It has been such a rough and tumble election season I had to do something to refresh my faith in all that is good in America.
So, I retreated to a memory of a story I did years ago about how people voted in Cherry County, Neb., a huge swath of parched sandhills in the northern part of the state kept alive by a few miraculous rivers. Ranchers manage to scratch out a living in the county, which is so big that parts of it are in both the Central and Mountain time zones.
During my visit I was surprised and delighted to learn that — because of the county’s remoteness and dearth of public meeting places — many folks gathered at private homes, ranches and garages to vote. They saw each other so infrequently because of the distance, climate and hardships that they reveled in election days. Pausing to cast ballots was a mixed celebration of pride, patriotism and potluck dishes meant to sweeten the ritual with social and culinary benefits.
In order to focus on something more than this sorry presidential race, I went searching for something like that in Idaho. If folks are still voting in Idaho ranches and homes, I couldn’t find them after picking the brains of clerks in places like Bear Lake, Butte, Cassia, Elmore, Fremont, Lewis, Owyhee and other counties. I learned federal rules don’t allow some of the private precinct locations anymore — and rightfully so, if not everybody can gain access. Plus, many areas are turning to vote-by-mail. In Idaho, precincts of 125 people or less have a choice: mail or continue to show up at designated locations that meet guidelines.
Given that choice, many still elect to gather — and not only to vote. Just as they did in Nebraska, Idahoans want to see each other, reconnect and extract some joy from the process. They know the code of neighborliness will outlive any divisive issue or candidate that tries to drive them apart.
“I’m so glad you’re writing about this,” said Angela Barkell, Owyhee County clerk. “Things have been so contentious in some places, patriotic voting has been desecrated.
“Here, it is very social. The community gets together and ladies and gentlemen spend the day, eat and visit. All the neighbors come in and you get to see everyone. They come in to Grand View and Bruneau and the ladies bring a potluck for the workers (they always share with voters).”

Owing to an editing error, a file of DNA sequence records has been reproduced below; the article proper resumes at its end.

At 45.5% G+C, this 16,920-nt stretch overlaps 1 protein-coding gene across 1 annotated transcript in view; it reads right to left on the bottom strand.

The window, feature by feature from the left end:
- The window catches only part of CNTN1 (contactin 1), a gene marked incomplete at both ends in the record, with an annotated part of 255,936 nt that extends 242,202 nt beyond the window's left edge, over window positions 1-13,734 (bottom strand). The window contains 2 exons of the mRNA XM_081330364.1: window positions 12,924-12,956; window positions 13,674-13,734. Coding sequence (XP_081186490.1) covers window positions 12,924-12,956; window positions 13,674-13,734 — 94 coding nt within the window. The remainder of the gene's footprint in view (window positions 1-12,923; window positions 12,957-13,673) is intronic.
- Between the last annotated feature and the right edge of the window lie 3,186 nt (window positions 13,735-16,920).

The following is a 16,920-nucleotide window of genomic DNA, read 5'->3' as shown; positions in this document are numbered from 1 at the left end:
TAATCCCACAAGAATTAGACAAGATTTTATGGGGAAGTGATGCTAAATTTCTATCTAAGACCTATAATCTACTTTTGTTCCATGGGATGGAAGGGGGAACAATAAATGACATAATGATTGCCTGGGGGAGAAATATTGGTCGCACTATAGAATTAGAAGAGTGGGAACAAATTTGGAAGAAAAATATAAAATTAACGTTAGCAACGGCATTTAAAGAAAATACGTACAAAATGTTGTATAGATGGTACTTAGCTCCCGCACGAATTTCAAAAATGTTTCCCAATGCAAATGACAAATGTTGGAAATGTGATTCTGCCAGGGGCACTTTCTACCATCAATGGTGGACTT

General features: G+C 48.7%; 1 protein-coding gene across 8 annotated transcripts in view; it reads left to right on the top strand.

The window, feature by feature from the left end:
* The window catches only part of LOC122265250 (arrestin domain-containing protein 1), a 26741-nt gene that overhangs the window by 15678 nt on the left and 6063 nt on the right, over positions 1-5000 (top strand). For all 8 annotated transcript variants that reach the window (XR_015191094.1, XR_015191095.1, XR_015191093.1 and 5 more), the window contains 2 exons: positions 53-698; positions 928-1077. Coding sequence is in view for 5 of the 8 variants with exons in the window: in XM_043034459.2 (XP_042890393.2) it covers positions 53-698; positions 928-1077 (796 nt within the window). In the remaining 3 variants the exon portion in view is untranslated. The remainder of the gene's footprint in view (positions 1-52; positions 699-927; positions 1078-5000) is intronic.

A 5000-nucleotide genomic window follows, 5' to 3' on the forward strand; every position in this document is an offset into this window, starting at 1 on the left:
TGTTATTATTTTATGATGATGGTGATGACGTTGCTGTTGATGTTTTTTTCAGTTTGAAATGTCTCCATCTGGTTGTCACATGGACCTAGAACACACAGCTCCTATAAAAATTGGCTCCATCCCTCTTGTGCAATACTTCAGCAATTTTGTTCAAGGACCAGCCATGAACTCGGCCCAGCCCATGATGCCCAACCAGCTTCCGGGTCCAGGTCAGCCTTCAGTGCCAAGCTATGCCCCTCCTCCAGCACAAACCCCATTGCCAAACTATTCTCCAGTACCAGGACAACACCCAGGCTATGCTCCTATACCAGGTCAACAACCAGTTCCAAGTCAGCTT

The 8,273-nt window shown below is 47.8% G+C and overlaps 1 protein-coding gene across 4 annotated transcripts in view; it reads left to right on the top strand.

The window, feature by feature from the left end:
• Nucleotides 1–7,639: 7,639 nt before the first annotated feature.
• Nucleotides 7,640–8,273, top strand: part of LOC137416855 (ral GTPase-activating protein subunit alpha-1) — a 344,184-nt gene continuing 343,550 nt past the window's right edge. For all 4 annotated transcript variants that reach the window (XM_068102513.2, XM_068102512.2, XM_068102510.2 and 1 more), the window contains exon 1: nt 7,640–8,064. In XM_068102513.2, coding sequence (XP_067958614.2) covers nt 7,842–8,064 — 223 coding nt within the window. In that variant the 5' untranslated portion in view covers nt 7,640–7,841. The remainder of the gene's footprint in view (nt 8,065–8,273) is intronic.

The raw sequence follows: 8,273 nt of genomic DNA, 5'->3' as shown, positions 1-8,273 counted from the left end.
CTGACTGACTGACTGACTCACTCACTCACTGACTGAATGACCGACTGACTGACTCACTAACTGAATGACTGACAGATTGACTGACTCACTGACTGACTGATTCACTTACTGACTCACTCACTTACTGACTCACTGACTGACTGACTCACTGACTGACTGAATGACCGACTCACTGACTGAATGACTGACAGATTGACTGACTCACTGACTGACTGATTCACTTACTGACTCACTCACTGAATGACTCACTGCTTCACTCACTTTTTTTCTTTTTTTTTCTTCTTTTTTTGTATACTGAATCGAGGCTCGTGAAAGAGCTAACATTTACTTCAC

One of the oldest and time-honored precincts is located in the old Oreana Community Hall, which also makes for a fine dance venue.
Ann Oldham sees the same social voting culture across the state in Ashton, where she is the chief judge in one of the Fremont County precincts.
“Voting is very social. You run into the neighbors you never get a chance to talk to otherwise,” said Oldham, whose mother preceded her as chief election judge. Back then, there were still precincts in private homes.
Oldham said the big draw at her Ashton Senior Citizen Center precinct is that “people like to feel part of the American process.” But I’m thinking the homemade chocolates stuffed with caramel or divinity that she hands out are a factor, too. Oldman is a professional candy-maker, and everybody in town responds to her sugary enticements.
“It started with a lady who brought in homemade fudge,” Oldham said. “I kept it going. They come in and say, ‘Can I have a treat before I go?’ Some get one before and after.”
If you’re lucky enough to vote in Idaho County, you may run in to a bowl of chili at one of the fire district precincts, or perhaps at Harpster Community Hall.
But some Election Day rituals have faded into the past.
Tammy Frost, of Lewis County, reports that before Mohler Precinct was designated an “all mail precinct,” voters went to the home of Velta Reid. She often said that she would go out and announce to the cows in the field that the polls were open and closed. They always had potluck and goodies, and shared with voters.
Nobody can remember the name of the county or the homeowner, but one woman ran a tiny precinct in her residence. She prepared two pies before every election — all the slices were named for her regular voters.
As the end of the day approached, she would call people up who had not yet voted: “Hey, neighbor. Come on by and vote. There’s a piece of pie with your name on it.”
I feel better now. See you at the polls.